On the experience of MCM: Stress, Depression, and Excitement
The following is a slightly edited version of an email from Jerry Pan, one of this year's MCM participants, sent to Jim Morrow the day after the contest closed. We thank Jerry Pan for the permission to include it in this newsletter.
The MCM was the single most stressful, depressing, unbelievably-exciting-when-getting-something-done thing I had done in my entire life. Needless to say, all of us worked to the best mental, physical, and psychological abilities we could summon in such a short period of time. The MCM was especially difficult for us because none of us had done MCM before, none of us was an applied math major with experience of solving PDEs, and none of us had any prior knowledge of how water behaves in an open channel. With the help of some extensive research and thinking, we came up with many different and exciting ideas, accompanied with many disappointments along the way. The most promising idea of them all, may I say, failed to give us what we wanted at 10am in the morning on the last day. We were trying to numerically approximate a hyperbolic PDE (the Saint Venant equation to be exact) using a MacCormack predictor-corrector scheme that we just learned from papers, and the results were surprisingly bad on longer time steps or a longer overall time span. We had to drop the idea because it would not give us the data we wanted on the flooding over the entire length of the Saluda river. This fact completely crushed us. At that moment, we had a quarter of a paper done, and, no model to finish it. We were all about to give up altogether because it was too close to the deadline to come up with any other ideas and to write a paper based on them. We had to get out of the office and take a break. We went out for breakfast. The entire process was silent. We all fell into our own traps of self-loathing because we had no idea what to say to you when we would hand our paper to you with no results in it. Over the past months, you have put so much work and hope into us. We knew we must be able to at least get some results in this contest. Nonetheless, the situation seemed hopeless for us to do that. I had never felt so bad in my life.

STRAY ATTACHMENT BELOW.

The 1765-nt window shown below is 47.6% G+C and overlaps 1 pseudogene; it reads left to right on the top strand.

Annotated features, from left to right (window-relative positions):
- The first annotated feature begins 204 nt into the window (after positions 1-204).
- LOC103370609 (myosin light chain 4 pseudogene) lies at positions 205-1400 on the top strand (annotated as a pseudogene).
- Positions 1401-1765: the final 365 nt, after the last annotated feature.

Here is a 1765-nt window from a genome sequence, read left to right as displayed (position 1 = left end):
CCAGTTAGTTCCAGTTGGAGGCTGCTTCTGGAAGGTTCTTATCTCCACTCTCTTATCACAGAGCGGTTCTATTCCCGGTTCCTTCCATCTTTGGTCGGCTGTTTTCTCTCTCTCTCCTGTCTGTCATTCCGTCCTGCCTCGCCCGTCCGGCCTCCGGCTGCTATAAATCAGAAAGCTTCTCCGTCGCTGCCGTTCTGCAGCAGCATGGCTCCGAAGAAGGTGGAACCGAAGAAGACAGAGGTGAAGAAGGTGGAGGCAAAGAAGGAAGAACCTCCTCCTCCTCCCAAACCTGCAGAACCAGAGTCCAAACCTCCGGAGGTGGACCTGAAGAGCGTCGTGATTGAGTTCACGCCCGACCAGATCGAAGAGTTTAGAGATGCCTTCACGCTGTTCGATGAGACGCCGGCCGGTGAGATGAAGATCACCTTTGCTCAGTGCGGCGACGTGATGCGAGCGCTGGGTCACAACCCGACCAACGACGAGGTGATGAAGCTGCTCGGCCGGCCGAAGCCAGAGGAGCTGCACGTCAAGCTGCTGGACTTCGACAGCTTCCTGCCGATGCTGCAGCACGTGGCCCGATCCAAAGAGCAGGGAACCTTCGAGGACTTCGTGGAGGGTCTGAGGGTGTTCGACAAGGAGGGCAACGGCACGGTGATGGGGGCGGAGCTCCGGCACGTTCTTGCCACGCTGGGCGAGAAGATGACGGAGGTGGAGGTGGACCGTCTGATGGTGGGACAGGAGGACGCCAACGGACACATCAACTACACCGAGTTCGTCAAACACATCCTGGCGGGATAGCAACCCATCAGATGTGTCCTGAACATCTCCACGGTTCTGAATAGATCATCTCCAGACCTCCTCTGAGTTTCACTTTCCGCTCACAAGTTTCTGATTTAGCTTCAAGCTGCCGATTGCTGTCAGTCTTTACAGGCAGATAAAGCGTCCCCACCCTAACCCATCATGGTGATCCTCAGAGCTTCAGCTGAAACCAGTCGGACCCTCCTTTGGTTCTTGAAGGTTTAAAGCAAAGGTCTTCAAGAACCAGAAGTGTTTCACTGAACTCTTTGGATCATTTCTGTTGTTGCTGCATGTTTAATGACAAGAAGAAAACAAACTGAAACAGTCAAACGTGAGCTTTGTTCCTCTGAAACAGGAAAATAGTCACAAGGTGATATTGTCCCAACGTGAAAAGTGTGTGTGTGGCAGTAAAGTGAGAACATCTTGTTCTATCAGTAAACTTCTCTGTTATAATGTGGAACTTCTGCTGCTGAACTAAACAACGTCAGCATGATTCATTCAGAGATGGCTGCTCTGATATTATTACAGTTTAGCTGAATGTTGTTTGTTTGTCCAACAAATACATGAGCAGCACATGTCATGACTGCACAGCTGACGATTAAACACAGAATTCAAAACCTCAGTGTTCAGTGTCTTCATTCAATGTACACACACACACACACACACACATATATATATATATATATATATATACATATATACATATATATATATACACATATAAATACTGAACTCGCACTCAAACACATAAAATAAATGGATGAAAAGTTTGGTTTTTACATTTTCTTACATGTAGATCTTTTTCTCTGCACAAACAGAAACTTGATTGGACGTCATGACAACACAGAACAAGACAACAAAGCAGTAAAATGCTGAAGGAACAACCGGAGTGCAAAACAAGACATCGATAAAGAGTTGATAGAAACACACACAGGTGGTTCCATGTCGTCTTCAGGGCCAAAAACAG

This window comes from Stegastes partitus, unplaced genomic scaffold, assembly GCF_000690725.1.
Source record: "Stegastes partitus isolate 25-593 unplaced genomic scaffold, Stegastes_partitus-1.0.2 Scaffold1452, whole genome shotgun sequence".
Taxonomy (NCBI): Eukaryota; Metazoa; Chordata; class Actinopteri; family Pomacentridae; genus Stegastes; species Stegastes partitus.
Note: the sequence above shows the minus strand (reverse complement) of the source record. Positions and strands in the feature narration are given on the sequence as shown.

After going back to the office, because I really hated giving up, I made a seemingly hopeless move. I changed the program that implements the MacCormack scheme to a simple one-step finite difference method. To my surprise, it gave us very workable results. It was six hours away from the deadline, and we finally had a new model to work with and write a paper on. Time was of the essence. After a short argument about whether there was still hope for us, we decided to just do it and see what happens. We all became busy and nervous and started doing things as fast as we could to meet the deadline. What you will be reading is what we came up with in that period of time.
I certainly know that our paper has many imperfections and may not even explain very well what we actually accomplished. However, I just wanted to let you know that we tried very hard and we hope that it deserves what you have done for us. I also wanted to share the experience with someone, and since you are the first person that came to my mind, I am writing to you. On a final note, I am glad (after 15 hours of sleep, that is) that I did this contest. I got to work with such brilliant minds on a problem that I would have never done otherwise. We learned so much in the process and got pushed so hard. Now every time there is a stressful situation, I'll always think back to the MCM and realize that there could be worse situations. It was an unparalleled experience altogether. Thank you so much for getting us into this and coaching us and letting us know, during the contest, that we still had hope yet. Thank you.